Towards Withdrawal

Whatever the doubts expressed by the British High Command, the Indian Corps was sent back into battle at the beginning of 1915 and took part in the battle of Neuve-Chapelle on 10-12 March 1915. It conquered some terrain against fierce German resistance, but had to withdraw due to insufficient artillery preparation. The Indian Corps took part in a few other battles: the second battle of Ypres (April 1915), and the battles of Aubers ridge (9 May) and Festubert (15-25 May). Its last intervention was in the battle of Loos (25 September-15 October 1915). At the end of October 1915, it was dissolved, having sustained total casualties of 22,000 (8,000 dead and disappeared; 14,000 wounded) and, at the end of December, the two infantry divisions (with 30,000 Indian and 4,500 British) left France for Mesopotamia, where they were immediately thrown into battle at Kut-el-Amara. 7,000 cavalry soldiers were left in France, as well as 6,000 auxiliaries. They were merged with Canadian cavalry to form a new Cavalry Corps. They remained in France until March 1918, rarely engaging in combat, and mostly used as labour to dig trenches and perform other work. In March 1918, they were dispatched to Egypt, where they joined Edmund Allenby’s (1861-1936) forces to take part in the Palestine campaign against the Turkish army.

An Uncertain Legacy

The despatch of Indian troops to Europe, in breach of the official British strategic doctrine, triggered an official protest by Germany against the participation of “savage” colonial soldiers in a conflict between “civilized” European nations. At the same time, the Germans called on the Indian soldiers to desert. Out of a total of 90,000 combat troops on the Western Front, some ninety heeded the call: they were mostly “transfrontier” Pathans (Pashtuns) from tribal areas not under British administration. Of the approximately 1,000 Indian soldiers taken prisoner by the German army, most of whom were interned in the so-called Half-Moon Camp in Wünsdorf near Berlin, some fifty joined the Turkish army to fight the British. The majority, however, used the opportunity to return to their home villages. In spite of the loyalty demonstrated by the troops, the British remained suspicious, and feared in particular the effect of the Ottoman proclamation of jihad on the Muslim sepoys, who accounted for 40 percent of the contingent. This, among other factors, led them at an early stage to censor the soldiers’ letters, which was unprecedented in the British armies. Regular extracts of the censored correspondence were sent to the army command, the India Office, and the king, and they provide a fascinating insight into the reactions of the soldiers to the war and to Europe. While the men displayed great curiosity towards the differences between their society and those of Europe, there is little evidence that they became politically more aware, and their return to India appears not to have had immediate damaging political consequences for the British Raj,[3] although in the long term, Indian participation in the war “released many aspirations and aroused many expectations, quickening the pace of anti-colonial struggle”[4].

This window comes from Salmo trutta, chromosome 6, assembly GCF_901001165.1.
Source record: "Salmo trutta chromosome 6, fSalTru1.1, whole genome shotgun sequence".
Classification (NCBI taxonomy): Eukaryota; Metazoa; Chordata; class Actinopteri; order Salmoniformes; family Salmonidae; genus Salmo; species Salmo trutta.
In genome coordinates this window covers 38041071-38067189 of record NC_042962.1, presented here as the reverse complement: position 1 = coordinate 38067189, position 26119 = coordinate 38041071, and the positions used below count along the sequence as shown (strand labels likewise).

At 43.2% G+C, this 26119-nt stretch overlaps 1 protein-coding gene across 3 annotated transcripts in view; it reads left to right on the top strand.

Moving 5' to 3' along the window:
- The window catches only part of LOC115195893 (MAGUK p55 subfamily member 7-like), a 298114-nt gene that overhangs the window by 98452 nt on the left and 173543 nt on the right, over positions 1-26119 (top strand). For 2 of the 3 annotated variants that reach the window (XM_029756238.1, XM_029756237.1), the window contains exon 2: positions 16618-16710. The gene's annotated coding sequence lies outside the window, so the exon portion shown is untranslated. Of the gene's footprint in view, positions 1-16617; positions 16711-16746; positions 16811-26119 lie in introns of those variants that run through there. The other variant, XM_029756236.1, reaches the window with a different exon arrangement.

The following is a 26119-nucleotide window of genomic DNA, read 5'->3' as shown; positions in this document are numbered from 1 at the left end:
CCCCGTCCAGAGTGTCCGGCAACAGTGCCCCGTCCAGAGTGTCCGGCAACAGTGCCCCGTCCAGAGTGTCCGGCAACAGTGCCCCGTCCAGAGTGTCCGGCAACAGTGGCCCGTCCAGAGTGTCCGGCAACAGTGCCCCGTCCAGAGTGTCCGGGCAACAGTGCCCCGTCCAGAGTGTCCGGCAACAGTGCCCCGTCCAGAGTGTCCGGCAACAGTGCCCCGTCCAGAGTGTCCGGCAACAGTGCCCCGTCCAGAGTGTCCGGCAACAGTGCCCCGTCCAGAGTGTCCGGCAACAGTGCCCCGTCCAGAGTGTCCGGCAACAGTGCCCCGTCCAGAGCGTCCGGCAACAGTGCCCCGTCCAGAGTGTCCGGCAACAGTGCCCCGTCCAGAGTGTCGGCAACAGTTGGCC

Claude Markovits, Centre National de la Recherche Scientifique

Section Editor: Heike Liebau